NEW DELHI: Pakistan Prime Minister Shehbaz Sharif will face tough questions from the Chinese government and investors when he goes to China in November, as the Chinese are worried about and upset with the attacks on Chinese nationals and CPEC projects in Pakistan. The Pakistani delegation led by Sharif will deliberate with their Chinese counterparts 28 issues, out of which two relate to the security of Chinese nationals and the recent attacks on CPEC (China Pakistan Economic Corridor) projects. Last week, Sharif held a high-level meeting in which discussions on the security aspects of the Chinese nationals working in Pakistan were given top priority. Multiple deliberations were announced post this meeting to assuage the anger of the Chinese, particularly President Xi Jinping.
While no official numbers are available, it is believed that in Punjab province alone at least 4,000 Chinese nationals are working in various CPEC projects. Sharif, sources said, will be asked by the Chinese to share an update on the investigations regarding the terror attack on the Dasu hydropower project, which is being built by the Chinese as a part of the CPEC. In July 2021, at least nine Chinese workers were killed in a bomb blast that targeted the bus they were travelling in while going to the site of the project, which is being developed by China’s Gezhouba Group.
The previous government of Imran Khan had blamed India for these attacks, but could not provide any evidence to back such claims and convince the Chinese agencies that had gone to Dasu to carry out a parallel investigation of their own. Ultimately, the Pakistan government was compelled to pay nearly $12 million as compensation to the families of the Chinese nationals who were killed or injured in the Dasu dam attack.
The Chinese side has also demanded an update on last year’s 20 August attack that took place at the Gwadar East Bay Expressway project in Balochistan in which a motorcade carrying Chinese personnel was targeted by a suicide bomber. One Chinese was injured while two local children were killed and several others injured. Sharif will also be grilled by the Chinese agencies for updates on the suicide bombing in April this year in which three Chinese language teachers and their Pakistani driver were killed in Karachi, near the city’s Confucius Institute. The responsibility for the said attack was taken by Baloch separatists.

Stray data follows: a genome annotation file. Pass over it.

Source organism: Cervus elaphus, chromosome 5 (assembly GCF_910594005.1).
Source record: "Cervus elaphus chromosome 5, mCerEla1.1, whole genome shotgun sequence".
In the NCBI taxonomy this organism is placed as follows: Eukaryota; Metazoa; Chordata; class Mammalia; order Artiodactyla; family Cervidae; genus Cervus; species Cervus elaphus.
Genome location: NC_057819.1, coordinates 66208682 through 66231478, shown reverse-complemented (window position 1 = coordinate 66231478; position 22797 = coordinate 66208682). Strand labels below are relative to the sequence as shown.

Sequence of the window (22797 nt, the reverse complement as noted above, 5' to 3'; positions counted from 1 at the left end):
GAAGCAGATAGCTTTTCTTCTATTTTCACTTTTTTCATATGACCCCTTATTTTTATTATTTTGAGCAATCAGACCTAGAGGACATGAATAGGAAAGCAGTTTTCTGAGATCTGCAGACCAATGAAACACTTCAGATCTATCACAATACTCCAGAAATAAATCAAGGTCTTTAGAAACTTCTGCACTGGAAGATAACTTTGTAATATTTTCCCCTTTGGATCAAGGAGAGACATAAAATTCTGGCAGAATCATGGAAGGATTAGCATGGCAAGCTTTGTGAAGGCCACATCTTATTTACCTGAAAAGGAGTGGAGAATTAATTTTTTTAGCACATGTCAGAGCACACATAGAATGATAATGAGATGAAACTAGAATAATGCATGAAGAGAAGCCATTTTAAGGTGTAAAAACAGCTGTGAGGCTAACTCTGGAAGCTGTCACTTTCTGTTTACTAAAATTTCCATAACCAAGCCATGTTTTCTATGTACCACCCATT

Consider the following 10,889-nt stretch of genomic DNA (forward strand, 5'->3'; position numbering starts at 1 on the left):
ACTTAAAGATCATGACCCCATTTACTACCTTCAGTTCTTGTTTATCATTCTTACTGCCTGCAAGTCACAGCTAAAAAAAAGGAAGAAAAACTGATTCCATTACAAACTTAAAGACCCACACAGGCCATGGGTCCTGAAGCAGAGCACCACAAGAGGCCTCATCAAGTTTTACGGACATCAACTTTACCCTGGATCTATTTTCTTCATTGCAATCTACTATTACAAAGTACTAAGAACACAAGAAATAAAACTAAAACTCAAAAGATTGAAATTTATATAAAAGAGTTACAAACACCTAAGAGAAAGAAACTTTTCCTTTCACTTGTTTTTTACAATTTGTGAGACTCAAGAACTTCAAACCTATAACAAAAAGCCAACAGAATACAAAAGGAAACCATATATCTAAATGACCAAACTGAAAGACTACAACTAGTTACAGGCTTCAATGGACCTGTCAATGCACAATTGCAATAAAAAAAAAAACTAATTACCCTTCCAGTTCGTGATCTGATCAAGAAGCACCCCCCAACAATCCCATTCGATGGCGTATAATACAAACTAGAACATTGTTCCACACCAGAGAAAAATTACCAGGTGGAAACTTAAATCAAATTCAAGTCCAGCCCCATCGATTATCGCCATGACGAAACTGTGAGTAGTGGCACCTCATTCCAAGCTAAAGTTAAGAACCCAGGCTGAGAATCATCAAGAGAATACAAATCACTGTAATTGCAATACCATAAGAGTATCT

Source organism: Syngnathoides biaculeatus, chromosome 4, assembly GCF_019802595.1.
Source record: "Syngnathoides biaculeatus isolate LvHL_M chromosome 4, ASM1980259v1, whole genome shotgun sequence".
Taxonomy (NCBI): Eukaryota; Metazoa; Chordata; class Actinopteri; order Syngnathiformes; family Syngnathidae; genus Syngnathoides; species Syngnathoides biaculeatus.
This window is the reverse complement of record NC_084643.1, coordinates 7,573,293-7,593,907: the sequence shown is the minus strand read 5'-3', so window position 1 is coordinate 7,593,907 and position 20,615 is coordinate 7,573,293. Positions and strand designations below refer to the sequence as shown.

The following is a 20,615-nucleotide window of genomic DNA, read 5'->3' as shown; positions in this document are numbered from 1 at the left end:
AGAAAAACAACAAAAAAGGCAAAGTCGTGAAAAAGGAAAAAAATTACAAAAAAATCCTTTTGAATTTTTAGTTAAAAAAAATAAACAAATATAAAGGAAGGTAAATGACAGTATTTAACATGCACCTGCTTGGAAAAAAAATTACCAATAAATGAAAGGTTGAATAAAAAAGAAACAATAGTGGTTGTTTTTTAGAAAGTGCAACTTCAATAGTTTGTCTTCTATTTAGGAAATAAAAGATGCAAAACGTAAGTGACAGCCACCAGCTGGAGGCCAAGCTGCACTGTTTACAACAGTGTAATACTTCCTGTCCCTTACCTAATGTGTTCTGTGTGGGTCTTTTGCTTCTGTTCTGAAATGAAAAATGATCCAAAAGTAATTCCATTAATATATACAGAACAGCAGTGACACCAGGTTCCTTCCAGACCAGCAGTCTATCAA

Most recently, in the last week of September, two armed assailants killed one Chinese national and injured two others at a dental clinic in the southern port city of Karachi. All three were Chinese-Pakistani dual nationals and had operated the dental clinic in the area for 40 years. According to reports, the attackers did not target the Pakistani nationals who were present in the clinic.
The high-level meeting between Sharif and representatives of GHQ, Rawalpindi apart from the interior ministry, which was held on 25 October, has decided to ask the law and order agencies of Sindh, Balochistan, and Khyber Pakhtunkhwa to establish and strengthen Special Protection Units (SPU) similar to that of Punjab police for the security of Chinese nationals. The efforts will be monitored by a joint team of GHQ, Rawalpindi, and the Ministry of Interior.
The Punjab police have a dedicated staff of around 15,000 men who are a part of the SPU for guarding the Chinese nationals. An apex committee, which will have members from the Ministry of Interior and GHQ, and will be headed by the PM, too is being set up, to deal exclusively with issues related to the security of Chinese nationals and CPEC projects. Sharif during the trip to Beijing, sources said, will also communicate to the Chinese that the Minister for Planning, Development and Special Initiatives will from now on hold a monthly meeting of the Pakistan-Chinese Joint Working Group on the security of Chinese nationals.
To increase the security of the Chinese nationals, the Sharif-led team is likely to seek technological help from the Chinese during the visit, including assistance in setting up a state-of-the-art National Forensic Science Laboratory in Islamabad, for which the funding is likely to come from the Chinese. It is pertinent to mention here that Pakistan adds the cost of providing security to CPEC projects into the total cost of projects, which is borne by the Chinese.